"Here, I can experiment and see if I can do these new tricks quickly in a small space," Sanchez said. "If I can humiliate a lot of people in futsal, it's easier on the big field."

Soccer experts say that children improve at soccer more quickly if they play futsal. That draws some high school soccer players to DeForest during the off-season as they try to emulate international soccer legends such as Brazil's Ronaldinho and Portugal's Cristiano Ronaldo. Last year, the U.S. Soccer Federation began requiring some of its academy teams to play futsal during the off-season.

When played with official rules, futsal is also distinct from indoor soccer (though for marketing purposes, the names are often interchangeable). Indoor soccer fields typically resemble a hockey rink, and kicks that bounce off surrounding walls are legal. In contrast, futsal has an out-of-bounds line just like soccer and sneakers or running shoes are worn instead of cleats.

L.A. Unified adopted those rules when it introduced futsal as an after-school sport at soccer-hungry middle schools two years ago. It's the only sport that attracts as many girls as boys. Last year, the number of schools offering futsal doubled from 32 to 64.

The district's futsal championship in October, played on a field among Wilshire Boulevard high-rises, featured teams from across Los Angeles County. Nearly all the competitors were Latino; several said they participated in soccer as well.

April Diaz, a member of Dodson Middle School's title-winning teams in futsal and soccer, said it didn't matter which of the two sports she was playing as long as she was with her sisterhood of teammates.

In either case, the same simple mantra guided the girls to success. "We try our best and play harder every time," she said.

The county opened its first futsal fields last summer at Lennox Park, near LAX, and Col. Leon H. Washington Park in the Florence-Firestone area. Parents play with toddlers during the day. Teenagers come through in the afternoon. Adults, many of them Spanish-speaking immigrants, play pickup games in the evenings.

County officials described the addition of futsal courts, sometimes at the expense of general park space, as being necessary to make community parks relevant for today's demand for soccer-like activities.

"On any given day, you had mayhem of soccer competing with baseball," said Karly Katona, a deputy to Los Angeles County Supervisor Mark Ridley-Thomas. "This creates a more specific area for the soccer."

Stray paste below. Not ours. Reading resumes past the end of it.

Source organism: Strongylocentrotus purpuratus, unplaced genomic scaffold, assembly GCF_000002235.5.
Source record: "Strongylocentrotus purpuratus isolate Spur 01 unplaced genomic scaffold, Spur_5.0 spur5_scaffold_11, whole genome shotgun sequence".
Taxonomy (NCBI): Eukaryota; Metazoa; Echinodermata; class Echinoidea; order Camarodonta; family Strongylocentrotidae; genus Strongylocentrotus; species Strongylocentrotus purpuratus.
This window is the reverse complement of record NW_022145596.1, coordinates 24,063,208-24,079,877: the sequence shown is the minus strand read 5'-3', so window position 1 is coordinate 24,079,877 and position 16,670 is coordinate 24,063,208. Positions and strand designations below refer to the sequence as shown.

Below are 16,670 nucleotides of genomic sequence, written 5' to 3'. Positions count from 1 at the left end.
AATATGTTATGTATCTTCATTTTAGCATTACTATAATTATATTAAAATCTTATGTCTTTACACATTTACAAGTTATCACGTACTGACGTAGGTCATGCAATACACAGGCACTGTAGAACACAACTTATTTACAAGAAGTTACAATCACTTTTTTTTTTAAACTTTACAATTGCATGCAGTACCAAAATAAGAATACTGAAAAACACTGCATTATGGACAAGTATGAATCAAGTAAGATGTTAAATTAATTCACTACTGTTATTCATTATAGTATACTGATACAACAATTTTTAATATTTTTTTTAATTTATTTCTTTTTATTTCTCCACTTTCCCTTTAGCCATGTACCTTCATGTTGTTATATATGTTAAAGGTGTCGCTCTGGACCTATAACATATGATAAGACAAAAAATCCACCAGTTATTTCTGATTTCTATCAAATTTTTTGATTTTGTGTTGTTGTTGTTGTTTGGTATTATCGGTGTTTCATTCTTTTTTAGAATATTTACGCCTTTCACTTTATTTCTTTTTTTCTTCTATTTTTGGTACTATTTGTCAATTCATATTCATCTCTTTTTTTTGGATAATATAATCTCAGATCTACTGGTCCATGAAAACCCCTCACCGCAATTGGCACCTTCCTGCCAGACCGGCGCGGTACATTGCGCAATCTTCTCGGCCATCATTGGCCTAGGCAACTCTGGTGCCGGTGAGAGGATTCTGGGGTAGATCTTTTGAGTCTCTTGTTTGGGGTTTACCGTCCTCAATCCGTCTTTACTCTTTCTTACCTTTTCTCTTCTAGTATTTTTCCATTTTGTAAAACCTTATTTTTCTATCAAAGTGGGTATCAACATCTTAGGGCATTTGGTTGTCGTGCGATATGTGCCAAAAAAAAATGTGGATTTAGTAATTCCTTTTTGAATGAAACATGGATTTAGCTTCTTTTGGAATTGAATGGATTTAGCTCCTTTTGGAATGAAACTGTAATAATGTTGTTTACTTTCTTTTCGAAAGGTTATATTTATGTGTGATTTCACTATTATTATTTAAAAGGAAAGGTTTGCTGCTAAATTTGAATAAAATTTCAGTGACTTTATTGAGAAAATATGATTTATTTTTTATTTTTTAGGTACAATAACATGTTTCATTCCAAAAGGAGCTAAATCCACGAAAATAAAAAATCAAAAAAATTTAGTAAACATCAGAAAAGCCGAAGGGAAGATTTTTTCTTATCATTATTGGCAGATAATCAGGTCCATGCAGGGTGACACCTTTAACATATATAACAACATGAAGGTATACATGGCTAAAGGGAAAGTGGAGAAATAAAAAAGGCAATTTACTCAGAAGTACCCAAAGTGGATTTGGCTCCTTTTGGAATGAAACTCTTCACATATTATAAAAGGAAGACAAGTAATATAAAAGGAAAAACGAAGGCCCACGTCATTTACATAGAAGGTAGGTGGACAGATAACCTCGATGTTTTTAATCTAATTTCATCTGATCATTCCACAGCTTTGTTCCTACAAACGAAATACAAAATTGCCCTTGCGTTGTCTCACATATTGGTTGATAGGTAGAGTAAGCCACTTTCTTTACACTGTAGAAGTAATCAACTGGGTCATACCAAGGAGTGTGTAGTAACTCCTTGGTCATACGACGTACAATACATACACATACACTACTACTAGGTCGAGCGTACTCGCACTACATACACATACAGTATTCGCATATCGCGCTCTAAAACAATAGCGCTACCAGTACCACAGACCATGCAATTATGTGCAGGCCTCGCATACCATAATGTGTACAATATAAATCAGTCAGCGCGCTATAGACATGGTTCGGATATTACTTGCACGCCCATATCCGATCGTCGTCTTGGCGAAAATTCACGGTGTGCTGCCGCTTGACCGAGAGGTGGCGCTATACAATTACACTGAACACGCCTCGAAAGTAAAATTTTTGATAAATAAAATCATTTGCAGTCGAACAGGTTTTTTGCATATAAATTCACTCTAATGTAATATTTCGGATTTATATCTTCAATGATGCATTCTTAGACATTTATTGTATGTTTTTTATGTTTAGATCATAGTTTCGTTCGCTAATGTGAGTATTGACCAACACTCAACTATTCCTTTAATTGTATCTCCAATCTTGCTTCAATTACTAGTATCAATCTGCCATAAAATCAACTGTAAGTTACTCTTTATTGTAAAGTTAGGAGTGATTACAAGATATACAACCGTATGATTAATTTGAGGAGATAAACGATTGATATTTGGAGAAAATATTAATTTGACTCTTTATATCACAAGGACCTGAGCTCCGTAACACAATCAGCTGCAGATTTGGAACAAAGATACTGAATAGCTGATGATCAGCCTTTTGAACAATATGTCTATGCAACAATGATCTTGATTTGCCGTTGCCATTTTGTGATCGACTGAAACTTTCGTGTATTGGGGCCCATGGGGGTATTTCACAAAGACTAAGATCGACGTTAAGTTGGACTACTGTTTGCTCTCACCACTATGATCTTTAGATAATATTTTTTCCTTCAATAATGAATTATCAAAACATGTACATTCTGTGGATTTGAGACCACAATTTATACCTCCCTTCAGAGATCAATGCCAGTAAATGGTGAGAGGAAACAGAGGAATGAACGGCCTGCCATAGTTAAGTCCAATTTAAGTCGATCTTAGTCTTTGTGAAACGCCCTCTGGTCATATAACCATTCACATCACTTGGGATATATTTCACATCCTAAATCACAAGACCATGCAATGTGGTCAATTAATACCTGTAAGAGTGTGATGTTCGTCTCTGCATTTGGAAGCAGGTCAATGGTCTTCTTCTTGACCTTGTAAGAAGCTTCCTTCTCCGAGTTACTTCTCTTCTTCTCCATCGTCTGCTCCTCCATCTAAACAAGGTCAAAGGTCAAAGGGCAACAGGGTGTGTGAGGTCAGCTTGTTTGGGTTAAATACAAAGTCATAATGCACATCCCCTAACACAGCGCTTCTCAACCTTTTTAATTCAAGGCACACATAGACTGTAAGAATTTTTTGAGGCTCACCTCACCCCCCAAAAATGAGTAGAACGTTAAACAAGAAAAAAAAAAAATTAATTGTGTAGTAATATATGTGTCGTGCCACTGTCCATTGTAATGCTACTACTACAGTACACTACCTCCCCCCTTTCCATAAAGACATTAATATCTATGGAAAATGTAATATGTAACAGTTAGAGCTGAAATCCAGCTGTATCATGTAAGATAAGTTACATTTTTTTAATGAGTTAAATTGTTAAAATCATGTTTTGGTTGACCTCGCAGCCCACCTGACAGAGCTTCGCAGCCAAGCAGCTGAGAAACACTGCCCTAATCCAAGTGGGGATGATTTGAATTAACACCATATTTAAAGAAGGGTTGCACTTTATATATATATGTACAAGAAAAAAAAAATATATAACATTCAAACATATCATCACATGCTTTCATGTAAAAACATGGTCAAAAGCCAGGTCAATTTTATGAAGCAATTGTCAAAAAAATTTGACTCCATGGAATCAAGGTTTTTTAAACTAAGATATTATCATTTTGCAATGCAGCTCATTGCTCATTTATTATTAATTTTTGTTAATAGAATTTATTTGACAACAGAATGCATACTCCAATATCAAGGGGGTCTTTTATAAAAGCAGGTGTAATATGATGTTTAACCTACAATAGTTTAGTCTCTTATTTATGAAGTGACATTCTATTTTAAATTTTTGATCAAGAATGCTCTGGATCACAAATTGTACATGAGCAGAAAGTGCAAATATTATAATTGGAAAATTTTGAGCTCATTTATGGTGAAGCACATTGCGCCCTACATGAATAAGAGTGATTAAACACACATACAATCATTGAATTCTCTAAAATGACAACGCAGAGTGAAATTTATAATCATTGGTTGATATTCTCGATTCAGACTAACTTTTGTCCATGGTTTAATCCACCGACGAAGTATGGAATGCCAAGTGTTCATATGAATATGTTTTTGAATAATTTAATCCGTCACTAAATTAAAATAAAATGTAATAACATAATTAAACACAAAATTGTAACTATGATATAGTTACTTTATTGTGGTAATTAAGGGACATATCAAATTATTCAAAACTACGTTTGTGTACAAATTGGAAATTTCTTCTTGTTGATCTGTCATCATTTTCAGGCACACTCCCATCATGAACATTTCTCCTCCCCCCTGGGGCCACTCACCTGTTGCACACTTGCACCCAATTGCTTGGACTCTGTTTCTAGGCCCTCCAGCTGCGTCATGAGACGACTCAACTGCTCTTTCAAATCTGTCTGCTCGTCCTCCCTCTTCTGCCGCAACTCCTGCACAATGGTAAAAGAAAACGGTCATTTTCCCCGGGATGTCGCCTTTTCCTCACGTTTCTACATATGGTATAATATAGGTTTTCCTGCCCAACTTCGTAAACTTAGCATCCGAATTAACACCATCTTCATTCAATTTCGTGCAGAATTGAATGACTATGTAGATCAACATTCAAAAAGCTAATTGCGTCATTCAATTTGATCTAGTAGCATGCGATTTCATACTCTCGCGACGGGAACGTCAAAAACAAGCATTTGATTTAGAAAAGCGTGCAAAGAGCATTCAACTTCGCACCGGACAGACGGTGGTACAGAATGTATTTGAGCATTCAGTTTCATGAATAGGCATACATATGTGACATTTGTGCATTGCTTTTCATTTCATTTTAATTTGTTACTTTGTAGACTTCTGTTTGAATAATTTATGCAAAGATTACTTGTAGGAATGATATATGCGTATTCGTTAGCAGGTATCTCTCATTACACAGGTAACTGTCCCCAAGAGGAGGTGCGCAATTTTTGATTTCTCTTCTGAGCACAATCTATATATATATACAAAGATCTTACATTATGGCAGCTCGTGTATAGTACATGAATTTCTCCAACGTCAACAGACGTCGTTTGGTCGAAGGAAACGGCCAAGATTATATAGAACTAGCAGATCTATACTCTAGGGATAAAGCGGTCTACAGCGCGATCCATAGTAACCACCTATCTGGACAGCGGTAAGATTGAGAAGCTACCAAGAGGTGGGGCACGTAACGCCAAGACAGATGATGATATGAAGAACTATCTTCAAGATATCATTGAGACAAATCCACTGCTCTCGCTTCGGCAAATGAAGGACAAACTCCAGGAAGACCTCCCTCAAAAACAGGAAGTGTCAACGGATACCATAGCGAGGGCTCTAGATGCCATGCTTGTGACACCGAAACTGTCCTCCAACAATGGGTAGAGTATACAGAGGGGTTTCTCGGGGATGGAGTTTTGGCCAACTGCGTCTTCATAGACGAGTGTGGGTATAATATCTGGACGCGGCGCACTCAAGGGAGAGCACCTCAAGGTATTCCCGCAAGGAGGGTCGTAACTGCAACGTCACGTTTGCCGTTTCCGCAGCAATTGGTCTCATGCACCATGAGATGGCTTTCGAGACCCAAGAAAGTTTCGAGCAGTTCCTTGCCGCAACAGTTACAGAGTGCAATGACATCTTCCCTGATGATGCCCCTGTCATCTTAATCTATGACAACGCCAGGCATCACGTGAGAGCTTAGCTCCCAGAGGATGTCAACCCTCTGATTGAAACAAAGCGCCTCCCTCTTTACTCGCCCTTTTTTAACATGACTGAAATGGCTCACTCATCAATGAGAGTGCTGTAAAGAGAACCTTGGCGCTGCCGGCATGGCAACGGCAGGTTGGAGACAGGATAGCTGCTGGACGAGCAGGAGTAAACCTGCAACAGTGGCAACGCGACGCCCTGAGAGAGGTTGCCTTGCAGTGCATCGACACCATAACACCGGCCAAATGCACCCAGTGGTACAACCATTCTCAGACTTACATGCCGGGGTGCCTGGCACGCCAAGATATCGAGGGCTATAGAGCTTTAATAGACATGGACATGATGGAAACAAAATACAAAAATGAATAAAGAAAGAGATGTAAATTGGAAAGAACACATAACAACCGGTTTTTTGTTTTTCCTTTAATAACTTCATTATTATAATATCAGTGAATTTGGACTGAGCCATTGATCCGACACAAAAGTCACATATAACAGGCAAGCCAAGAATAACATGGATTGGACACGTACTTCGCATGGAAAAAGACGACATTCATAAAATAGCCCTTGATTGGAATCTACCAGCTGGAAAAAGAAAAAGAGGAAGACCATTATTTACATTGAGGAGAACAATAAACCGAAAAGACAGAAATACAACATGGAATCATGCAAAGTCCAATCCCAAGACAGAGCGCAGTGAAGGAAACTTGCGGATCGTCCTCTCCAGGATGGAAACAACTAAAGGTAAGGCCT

Three months ago, the city of Los Angeles resurfaced the popular turf futsal court in Glassell Park with artificial turf because the field had worn out from daily use. Constructed five years ago, it's the only one maintained by the city, and people come from as far as Pomona to play. The city plans to build futsal areas at two more parks this year; Lynwood and Downey plan to open futsal courts by summer.

Thousands more play futsal each week at a handful of private facilities, a mix of outdoor lots and indoor warehouses. The entrance fee is usually $5.

In South Gate, the Scottish firm Goals Soccer Centers built 11 fields on the site of an archery range, and it is considering adding more locations. Three fields at Hollywood Sports Park in Bellflower — built in the late 1990s on top of tennis courts — are believed to be the region's oldest.

In Long Beach, Sanchez no longer needs to tear down tennis nets; the city has done it for him. Three of the four tennis courts at DeForest Park were converted for futsal last summer. Two have a rubber-like playing surface, but Sanchez prefers the concrete court still etched with tennis lines because it cuts less skin if he falls.

On a recent Thursday evening, Sanchez watched from a stairwell that leads down to the courts. He had been sidelined after smashing his toe into the ground trying to kick the ball the night before — an unfortunate consequence of playing on a surface without grass. But he didn't want to change his routine, so he came to the courts just the same.

Now an engineering student at El Camino College, Sanchez shows up six nights a week looking for pickup games.

"It's a stress reliever," he said. "So I hope I can keep coming out here forever."

paresh.dave@latimes.com

Twitter: @peard33

:paresh.dave@latimes.com">paresh.dave@latimes.com

Twitter: @peard33